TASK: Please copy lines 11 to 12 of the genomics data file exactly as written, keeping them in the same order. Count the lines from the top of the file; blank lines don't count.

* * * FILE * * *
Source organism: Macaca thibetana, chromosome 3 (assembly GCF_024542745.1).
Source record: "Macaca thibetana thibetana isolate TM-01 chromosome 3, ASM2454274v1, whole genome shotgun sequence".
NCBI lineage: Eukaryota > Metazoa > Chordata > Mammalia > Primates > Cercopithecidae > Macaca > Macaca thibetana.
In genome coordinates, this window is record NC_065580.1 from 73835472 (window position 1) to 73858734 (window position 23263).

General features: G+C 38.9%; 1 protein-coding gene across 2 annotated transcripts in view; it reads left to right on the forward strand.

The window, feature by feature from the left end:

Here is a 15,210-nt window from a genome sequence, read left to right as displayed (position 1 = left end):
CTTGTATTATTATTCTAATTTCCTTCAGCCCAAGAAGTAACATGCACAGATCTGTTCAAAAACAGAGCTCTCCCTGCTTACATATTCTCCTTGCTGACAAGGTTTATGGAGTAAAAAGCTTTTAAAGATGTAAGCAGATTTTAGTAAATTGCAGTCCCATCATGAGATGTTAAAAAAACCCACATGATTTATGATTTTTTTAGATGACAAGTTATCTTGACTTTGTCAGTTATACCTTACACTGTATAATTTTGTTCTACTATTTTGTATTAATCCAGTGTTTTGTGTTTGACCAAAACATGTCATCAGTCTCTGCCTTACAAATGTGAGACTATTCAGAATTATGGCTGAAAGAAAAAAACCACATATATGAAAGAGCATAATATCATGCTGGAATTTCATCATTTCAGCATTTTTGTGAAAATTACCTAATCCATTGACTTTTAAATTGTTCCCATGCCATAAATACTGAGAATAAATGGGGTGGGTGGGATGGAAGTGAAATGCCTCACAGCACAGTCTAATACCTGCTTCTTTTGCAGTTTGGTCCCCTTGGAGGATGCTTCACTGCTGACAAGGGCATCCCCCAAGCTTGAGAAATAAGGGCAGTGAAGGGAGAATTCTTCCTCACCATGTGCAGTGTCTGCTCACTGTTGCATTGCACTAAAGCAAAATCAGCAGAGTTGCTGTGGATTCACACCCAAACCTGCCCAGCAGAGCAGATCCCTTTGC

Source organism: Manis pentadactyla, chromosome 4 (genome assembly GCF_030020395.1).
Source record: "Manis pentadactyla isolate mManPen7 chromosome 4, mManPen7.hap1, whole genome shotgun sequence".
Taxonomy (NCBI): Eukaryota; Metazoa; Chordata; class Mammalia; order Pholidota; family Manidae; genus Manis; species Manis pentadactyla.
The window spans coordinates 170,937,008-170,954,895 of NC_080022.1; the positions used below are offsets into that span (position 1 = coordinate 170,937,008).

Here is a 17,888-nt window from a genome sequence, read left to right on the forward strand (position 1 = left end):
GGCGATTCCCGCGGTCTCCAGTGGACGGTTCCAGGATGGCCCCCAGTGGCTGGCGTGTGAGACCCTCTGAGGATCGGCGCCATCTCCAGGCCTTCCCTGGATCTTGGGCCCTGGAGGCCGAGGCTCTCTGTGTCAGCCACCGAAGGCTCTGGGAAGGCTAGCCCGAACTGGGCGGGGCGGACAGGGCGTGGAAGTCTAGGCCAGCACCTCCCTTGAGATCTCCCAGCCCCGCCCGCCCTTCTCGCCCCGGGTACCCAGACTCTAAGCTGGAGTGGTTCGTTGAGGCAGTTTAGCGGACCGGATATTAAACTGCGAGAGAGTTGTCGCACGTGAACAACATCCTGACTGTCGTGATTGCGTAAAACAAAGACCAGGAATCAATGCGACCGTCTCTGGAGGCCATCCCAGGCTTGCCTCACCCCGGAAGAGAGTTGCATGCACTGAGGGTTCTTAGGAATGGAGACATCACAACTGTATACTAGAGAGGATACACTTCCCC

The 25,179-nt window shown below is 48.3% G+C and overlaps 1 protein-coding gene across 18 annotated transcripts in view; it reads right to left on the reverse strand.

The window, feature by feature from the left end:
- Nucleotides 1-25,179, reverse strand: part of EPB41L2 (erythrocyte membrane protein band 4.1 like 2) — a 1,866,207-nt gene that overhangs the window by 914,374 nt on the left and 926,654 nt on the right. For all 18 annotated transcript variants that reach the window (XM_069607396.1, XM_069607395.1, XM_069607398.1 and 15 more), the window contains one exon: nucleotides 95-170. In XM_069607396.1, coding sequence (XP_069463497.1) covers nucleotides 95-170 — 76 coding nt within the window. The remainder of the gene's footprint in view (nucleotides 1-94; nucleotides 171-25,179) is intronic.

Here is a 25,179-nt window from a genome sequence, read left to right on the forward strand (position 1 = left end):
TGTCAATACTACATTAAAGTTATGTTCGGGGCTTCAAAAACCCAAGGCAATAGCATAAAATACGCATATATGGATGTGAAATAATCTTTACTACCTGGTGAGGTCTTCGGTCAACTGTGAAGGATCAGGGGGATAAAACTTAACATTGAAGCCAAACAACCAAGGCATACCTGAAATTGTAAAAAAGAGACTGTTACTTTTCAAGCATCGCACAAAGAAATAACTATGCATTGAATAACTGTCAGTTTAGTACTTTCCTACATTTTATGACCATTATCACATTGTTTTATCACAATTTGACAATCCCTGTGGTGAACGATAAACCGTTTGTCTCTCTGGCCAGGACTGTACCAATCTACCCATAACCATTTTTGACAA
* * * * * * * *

Taxonomy (NCBI): Eukaryota; Metazoa; Chordata; class Mammalia; order Pholidota; family Manidae; genus Manis; species Manis pentadactyla.
The window spans coordinates 170,937,008-170,954,895 of NC_080022.1; the positions used below are offsets into that span (position 1 = coordinate 170,937,008).